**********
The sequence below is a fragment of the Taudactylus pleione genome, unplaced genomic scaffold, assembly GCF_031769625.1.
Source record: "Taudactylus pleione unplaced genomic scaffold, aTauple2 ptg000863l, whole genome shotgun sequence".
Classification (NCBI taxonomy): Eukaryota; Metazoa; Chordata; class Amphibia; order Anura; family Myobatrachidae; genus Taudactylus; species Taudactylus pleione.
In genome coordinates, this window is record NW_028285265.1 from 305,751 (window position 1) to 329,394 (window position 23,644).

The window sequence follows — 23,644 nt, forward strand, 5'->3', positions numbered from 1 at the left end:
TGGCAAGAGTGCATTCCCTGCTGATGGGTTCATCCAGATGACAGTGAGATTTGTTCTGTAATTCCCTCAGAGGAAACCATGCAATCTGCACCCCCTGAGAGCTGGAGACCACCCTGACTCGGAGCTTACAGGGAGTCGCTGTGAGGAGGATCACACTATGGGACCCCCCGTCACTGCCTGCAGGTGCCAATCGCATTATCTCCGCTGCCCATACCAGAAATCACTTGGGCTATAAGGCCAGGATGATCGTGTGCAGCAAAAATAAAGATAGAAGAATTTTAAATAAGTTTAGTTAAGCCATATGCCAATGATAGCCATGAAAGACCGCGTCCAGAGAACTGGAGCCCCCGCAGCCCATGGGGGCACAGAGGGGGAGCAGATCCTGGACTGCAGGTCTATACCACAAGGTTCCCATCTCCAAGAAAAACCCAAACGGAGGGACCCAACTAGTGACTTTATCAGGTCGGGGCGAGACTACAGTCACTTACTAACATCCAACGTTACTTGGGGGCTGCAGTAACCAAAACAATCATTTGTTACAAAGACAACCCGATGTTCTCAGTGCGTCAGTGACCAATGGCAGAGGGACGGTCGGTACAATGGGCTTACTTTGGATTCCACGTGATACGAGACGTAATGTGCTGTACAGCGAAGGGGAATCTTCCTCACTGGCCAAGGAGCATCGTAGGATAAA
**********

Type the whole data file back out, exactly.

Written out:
The sequence below is a fragment of the Taudactylus pleione genome, unplaced genomic scaffold, assembly GCF_031769625.1.
Source record: "Taudactylus pleione unplaced genomic scaffold, aTauple2 ptg000863l, whole genome shotgun sequence".
Classification (NCBI taxonomy): Eukaryota; Metazoa; Chordata; class Amphibia; order Anura; family Myobatrachidae; genus Taudactylus; species Taudactylus pleione.
In genome coordinates, this window is record NW_028285265.1 from 305,751 (window position 1) to 329,394 (window position 23,644).

The window sequence follows — 23,644 nt, forward strand, 5'->3', positions numbered from 1 at the left end:
TGGCAAGAGTGCATTCCCTGCTGATGGGTTCATCCAGATGACAGTGAGATTTGTTCTGTAATTCCCTCAGAGGAAACCATGCAATCTGCACCCCCTGAGAGCTGGAGACCACCCTGACTCGGAGCTTACAGGGAGTCGCTGTGAGGAGGATCACACTATGGGACCCCCCGTCACTGCCTGCAGGTGCCAATCGCATTATCTCCGCTGCCCATACCAGAAATCACTTGGGCTATAAGGCCAGGATGATCGTGTGCAGCAAAAATAAAGATAGAAGAATTTTAAATAAGTTTAGTTAAGCCATATGCCAATGATAGCCATGAAAGACCGCGTCCAGAGAACTGGAGCCCCCGCAGCCCATGGGGGCACAGAGGGGGAGCAGATCCTGGACTGCAGGTCTATACCACAAGGTTCCCATCTCCAAGAAAAACCCAAACGGAGGGACCCAACTAGTGACTTTATCAGGTCGGGGCGAGACTACAGTCACTTACTAACATCCAACGTTACTTGGGGGCTGCAGTAACCAAAACAATCATTTGTTACAAAGACAACCCGATGTTCTCAGTGCGTCAGTGACCAATGGCAGAGGGACGGTCGGTACAATGGGCTTACTTTGGATTCCACGTGATACGAGACGTAATGTGCTGTACAGCGAAGGGGAATCTTCCTCACTGGCCAAGGAGCATCGTAGGATAAA